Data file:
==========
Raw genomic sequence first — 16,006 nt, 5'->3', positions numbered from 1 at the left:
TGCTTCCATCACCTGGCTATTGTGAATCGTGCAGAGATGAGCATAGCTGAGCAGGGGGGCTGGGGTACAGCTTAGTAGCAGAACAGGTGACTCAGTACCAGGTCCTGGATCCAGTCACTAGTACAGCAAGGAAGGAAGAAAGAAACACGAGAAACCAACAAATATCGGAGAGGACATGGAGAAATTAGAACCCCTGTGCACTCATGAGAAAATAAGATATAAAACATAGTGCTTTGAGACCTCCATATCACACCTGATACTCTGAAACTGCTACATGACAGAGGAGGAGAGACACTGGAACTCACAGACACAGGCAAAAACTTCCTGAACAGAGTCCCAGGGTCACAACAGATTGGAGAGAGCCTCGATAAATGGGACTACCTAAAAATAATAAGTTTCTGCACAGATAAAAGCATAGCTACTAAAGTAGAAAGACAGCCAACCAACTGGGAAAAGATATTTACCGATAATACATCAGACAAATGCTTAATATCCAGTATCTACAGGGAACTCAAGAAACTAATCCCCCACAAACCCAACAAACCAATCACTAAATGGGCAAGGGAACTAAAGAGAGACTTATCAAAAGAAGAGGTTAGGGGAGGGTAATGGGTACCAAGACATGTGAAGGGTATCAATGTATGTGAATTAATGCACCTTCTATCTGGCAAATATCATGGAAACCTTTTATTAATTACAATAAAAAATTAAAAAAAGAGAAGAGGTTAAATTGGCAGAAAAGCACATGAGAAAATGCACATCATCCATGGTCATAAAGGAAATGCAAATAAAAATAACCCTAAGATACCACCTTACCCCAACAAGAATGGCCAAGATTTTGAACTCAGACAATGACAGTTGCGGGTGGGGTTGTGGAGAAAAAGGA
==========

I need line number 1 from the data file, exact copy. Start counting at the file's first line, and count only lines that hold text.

Raw genomic sequence first — 16,006 nt, 5'->3', positions numbered from 1 at the left: